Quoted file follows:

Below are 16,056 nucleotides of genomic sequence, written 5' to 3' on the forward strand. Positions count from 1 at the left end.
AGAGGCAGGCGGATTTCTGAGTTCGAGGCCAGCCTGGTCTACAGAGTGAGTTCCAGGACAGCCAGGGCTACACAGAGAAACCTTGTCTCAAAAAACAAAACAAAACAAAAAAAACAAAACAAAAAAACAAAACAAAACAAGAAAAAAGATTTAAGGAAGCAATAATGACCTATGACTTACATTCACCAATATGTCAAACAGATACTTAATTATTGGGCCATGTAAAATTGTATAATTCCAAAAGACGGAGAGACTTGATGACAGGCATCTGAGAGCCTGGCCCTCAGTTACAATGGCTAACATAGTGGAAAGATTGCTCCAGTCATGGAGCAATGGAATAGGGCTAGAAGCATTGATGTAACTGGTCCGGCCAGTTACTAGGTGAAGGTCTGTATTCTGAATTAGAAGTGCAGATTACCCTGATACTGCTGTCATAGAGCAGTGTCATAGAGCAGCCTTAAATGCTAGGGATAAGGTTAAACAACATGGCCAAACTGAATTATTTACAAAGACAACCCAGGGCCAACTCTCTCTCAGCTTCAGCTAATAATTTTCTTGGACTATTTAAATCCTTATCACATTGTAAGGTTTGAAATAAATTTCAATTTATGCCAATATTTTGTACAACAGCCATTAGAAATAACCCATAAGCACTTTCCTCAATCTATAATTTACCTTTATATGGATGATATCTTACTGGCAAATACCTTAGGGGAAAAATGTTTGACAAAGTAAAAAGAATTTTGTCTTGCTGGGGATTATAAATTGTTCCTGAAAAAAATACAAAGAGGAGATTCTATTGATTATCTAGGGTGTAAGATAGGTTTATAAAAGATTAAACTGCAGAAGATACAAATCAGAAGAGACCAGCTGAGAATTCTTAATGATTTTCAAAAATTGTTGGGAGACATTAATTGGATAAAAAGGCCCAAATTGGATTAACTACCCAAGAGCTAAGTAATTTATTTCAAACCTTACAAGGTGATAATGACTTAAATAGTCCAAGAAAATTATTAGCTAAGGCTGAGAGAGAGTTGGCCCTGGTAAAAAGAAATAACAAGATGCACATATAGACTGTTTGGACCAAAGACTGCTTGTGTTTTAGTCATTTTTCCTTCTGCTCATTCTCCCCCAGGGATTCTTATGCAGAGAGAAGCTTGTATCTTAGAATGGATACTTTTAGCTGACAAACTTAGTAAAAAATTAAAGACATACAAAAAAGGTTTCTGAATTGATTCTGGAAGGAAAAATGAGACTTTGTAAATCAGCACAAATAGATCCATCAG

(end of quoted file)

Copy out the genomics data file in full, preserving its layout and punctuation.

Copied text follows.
Below are 16,056 nucleotides of genomic sequence, written 5' to 3' on the forward strand. Positions count from 1 at the left end.
AGAGGCAGGCGGATTTCTGAGTTCGAGGCCAGCCTGGTCTACAGAGTGAGTTCCAGGACAGCCAGGGCTACACAGAGAAACCTTGTCTCAAAAAACAAAACAAAACAAAAAAAACAAAACAAAAAAACAAAACAAAACAAGAAAAAAGATTTAAGGAAGCAATAATGACCTATGACTTACATTCACCAATATGTCAAACAGATACTTAATTATTGGGCCATGTAAAATTGTATAATTCCAAAAGACGGAGAGACTTGATGACAGGCATCTGAGAGCCTGGCCCTCAGTTACAATGGCTAACATAGTGGAAAGATTGCTCCAGTCATGGAGCAATGGAATAGGGCTAGAAGCATTGATGTAACTGGTCCGGCCAGTTACTAGGTGAAGGTCTGTATTCTGAATTAGAAGTGCAGATTACCCTGATACTGCTGTCATAGAGCAGTGTCATAGAGCAGCCTTAAATGCTAGGGATAAGGTTAAACAACATGGCCAAACTGAATTATTTACAAAGACAACCCAGGGCCAACTCTCTCTCAGCTTCAGCTAATAATTTTCTTGGACTATTTAAATCCTTATCACATTGTAAGGTTTGAAATAAATTTCAATTTATGCCAATATTTTGTACAACAGCCATTAGAAATAACCCATAAGCACTTTCCTCAATCTATAATTTACCTTTATATGGATGATATCTTACTGGCAAATACCTTAGGGGAAAAATGTTTGACAAAGTAAAAAGAATTTTGTCTTGCTGGGGATTATAAATTGTTCCTGAAAAAAATACAAAGAGGAGATTCTATTGATTATCTAGGGTGTAAGATAGGTTTATAAAAGATTAAACTGCAGAAGATACAAATCAGAAGAGACCAGCTGAGAATTCTTAATGATTTTCAAAAATTGTTGGGAGACATTAATTGGATAAAAAGGCCCAAATTGGATTAACTACCCAAGAGCTAAGTAATTTATTTCAAACCTTACAAGGTGATAATGACTTAAATAGTCCAAGAAAATTATTAGCTAAGGCTGAGAGAGAGTTGGCCCTGGTAAAAAGAAATAACAAGATGCACATATAGACTGTTTGGACCAAAGACTGCTTGTGTTTTAGTCATTTTTCCTTCTGCTCATTCTCCCCCAGGGATTCTTATGCAGAGAGAAGCTTGTATCTTAGAATGGATACTTTTAGCTGACAAACTTAGTAAAAAATTAAAGACATACAAAAAAGGTTTCTGAATTGATTCTGGAAGGAAAAATGAGACTTTGTAAATCAGCACAAATAGATCCATCAG